The Magic of Machu Picchu

Katherine Lanpher was at a point in her life when an empty vacation week loomed as a threatening accusation instead of a giddy prospect. There was only one solution: a journey to the top of the world. Solo.

By Katherine Lanpher

The answer was on the top of the mountain. At least, that’s what I thought. I drank in the overview of the citadel city, its elegant stones shimmering in the sun, and when I was rested, I began my descent. I was feeling good, a little cocky even, as I swung on the rope banisters like a character out of The Jungle Book. At one point, there was a blessedly fl at plain of path and I charged onto it with relief—and that is when I fell, hard, on both knees and my right thumb, the pain so intense that I couldn’t right myself. I sat for a while, contemplating the fact that I had fallen on the only level portion of the path.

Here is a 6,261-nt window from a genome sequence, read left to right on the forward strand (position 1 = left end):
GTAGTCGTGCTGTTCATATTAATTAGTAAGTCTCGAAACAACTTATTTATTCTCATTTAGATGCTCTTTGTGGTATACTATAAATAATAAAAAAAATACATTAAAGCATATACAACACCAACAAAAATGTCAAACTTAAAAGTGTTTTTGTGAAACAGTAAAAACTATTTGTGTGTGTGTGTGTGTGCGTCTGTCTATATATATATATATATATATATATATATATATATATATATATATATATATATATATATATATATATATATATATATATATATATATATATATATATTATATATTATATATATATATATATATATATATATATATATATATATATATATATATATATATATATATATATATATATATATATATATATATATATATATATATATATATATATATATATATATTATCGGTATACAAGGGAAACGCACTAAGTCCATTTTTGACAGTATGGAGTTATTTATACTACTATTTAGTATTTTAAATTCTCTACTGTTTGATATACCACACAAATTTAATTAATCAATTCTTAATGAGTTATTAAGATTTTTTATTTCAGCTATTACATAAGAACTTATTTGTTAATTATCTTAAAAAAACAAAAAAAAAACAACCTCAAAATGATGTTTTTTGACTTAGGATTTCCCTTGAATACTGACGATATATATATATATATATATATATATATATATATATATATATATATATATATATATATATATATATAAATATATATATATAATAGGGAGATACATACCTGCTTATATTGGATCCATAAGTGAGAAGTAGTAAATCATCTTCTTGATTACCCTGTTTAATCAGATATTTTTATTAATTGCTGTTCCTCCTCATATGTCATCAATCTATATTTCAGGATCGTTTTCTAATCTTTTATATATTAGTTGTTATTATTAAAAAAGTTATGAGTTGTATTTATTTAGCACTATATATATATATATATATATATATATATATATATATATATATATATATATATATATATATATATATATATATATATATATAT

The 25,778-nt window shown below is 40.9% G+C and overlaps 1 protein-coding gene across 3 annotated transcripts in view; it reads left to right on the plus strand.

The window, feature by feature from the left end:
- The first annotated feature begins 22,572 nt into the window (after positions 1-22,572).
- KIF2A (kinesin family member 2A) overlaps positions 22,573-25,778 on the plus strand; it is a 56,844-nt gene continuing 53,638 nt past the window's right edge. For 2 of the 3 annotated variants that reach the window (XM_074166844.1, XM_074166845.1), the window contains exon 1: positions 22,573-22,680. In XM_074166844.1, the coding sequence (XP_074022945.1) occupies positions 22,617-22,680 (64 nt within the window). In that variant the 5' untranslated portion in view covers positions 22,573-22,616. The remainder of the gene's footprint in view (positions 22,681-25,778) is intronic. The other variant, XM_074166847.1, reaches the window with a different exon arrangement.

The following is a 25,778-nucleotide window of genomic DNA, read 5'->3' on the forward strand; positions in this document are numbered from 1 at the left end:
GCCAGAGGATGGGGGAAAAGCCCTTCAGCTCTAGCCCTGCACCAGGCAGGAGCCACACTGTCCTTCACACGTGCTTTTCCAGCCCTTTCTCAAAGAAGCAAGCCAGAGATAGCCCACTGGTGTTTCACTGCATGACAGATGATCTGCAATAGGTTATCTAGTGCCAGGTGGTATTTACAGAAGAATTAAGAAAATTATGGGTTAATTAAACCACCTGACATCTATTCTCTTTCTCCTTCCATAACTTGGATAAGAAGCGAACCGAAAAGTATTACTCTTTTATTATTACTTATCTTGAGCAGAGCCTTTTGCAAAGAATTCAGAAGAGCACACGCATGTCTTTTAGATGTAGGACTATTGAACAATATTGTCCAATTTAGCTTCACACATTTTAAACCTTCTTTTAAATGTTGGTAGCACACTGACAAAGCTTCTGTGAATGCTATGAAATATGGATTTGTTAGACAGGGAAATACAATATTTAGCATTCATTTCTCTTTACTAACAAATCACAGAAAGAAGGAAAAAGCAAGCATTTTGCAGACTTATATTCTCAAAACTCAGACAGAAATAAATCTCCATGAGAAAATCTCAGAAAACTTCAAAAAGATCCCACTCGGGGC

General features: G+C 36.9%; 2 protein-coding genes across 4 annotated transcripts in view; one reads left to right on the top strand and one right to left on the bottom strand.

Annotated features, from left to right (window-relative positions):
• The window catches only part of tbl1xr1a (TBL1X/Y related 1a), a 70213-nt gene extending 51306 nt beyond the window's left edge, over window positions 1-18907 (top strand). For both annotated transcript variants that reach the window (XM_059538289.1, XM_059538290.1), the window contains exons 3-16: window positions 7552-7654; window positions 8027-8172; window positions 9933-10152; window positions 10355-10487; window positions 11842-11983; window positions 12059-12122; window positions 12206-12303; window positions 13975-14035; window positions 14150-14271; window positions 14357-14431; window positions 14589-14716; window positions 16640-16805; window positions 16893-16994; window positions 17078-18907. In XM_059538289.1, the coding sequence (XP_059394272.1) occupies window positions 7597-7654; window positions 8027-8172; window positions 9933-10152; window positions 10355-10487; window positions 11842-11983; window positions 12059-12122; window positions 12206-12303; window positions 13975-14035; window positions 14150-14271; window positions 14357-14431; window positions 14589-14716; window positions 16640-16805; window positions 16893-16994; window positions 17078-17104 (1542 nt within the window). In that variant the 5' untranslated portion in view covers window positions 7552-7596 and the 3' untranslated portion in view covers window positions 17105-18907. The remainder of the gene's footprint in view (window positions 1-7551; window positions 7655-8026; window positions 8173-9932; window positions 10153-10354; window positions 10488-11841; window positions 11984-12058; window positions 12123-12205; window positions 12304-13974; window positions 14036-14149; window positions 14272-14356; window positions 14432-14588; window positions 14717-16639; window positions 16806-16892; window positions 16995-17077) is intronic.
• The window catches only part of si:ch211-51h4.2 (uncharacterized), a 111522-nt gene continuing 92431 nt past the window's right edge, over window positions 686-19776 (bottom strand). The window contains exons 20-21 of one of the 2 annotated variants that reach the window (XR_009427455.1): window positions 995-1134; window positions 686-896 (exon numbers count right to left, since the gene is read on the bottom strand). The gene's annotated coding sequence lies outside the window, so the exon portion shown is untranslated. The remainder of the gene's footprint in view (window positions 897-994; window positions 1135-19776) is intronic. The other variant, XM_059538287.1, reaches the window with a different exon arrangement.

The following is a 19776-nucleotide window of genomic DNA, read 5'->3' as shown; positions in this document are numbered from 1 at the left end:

"This is so like me," I finally say out loud and laugh. If I had wanted to find a home truth on this trip, it would be this: It’s rarely the stuff you think will be hard that gets you. It’s the stuff that’s supposed to be easy. And I find, as I limp back down the mountain, that I am already crafting the stories I will tell about the llamas that blocked my path at Machu Picchu, about the Catalan woman who sells sweaters in Cuzco, about the orchids I saw at the tea plantation in the village of Machu Picchu.

On my next trip, I would like to see the Amazon. Solo.

Originally published in More magazine, December 2005 / January 2006.

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